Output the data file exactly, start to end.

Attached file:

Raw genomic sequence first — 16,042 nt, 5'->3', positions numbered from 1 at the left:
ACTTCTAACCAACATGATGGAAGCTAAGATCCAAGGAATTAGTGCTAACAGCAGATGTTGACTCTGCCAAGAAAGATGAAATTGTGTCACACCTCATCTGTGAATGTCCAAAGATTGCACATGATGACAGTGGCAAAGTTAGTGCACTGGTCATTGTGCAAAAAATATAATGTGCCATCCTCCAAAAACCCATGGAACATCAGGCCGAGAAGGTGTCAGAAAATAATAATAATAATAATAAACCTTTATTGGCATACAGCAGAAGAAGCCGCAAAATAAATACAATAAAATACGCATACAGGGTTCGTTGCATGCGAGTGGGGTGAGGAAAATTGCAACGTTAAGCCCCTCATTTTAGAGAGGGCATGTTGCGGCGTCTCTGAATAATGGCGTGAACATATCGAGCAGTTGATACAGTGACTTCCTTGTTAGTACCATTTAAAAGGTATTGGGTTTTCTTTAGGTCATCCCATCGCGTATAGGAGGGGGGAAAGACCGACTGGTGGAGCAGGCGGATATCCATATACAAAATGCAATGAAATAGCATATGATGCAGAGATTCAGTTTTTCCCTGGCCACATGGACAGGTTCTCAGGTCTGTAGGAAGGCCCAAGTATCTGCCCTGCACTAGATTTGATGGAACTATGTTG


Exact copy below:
Raw genomic sequence first — 16,042 nt, 5'->3', positions numbered from 1 at the left:
ACTTCTAACCAACATGATGGAAGCTAAGATCCAAGGAATTAGTGCTAACAGCAGATGTTGACTCTGCCAAGAAAGATGAAATTGTGTCACACCTCATCTGTGAATGTCCAAAGATTGCACATGATGACAGTGGCAAAGTTAGTGCACTGGTCATTGTGCAAAAAATATAATGTGCCATCCTCCAAAAACCCATGGAACATCAGGCCGAGAAGGTGTCAGAAAATAATAATAATAATAATAAACCTTTATTGGCATACAGCAGAAGAAGCCGCAAAATAAATACAATAAAATACGCATACAGGGTTCGTTGCATGCGAGTGGGGTGAGGAAAATTGCAACGTTAAGCCCCTCATTTTAGAGAGGGCATGTTGCGGCGTCTCTGAATAATGGCGTGAACATATCGAGCAGTTGATACAGTGACTTCCTTGTTAGTACCATTTAAAAGGTATTGGGTTTTCTTTAGGTCATCCCATCGCGTATAGGAGGGGGGAAAGACCGACTGGTGGAGCAGGCGGATATCCATATACAAAATGCAATGAAATAGCATATGATGCAGAGATTCAGTTTTTCCCTGGCCACATGGACAGGTTCTCAGGTCTGTAGGAAGGCCCAAGTATCTGCCCTGCACTAGATTTGATGGAACTATGTTG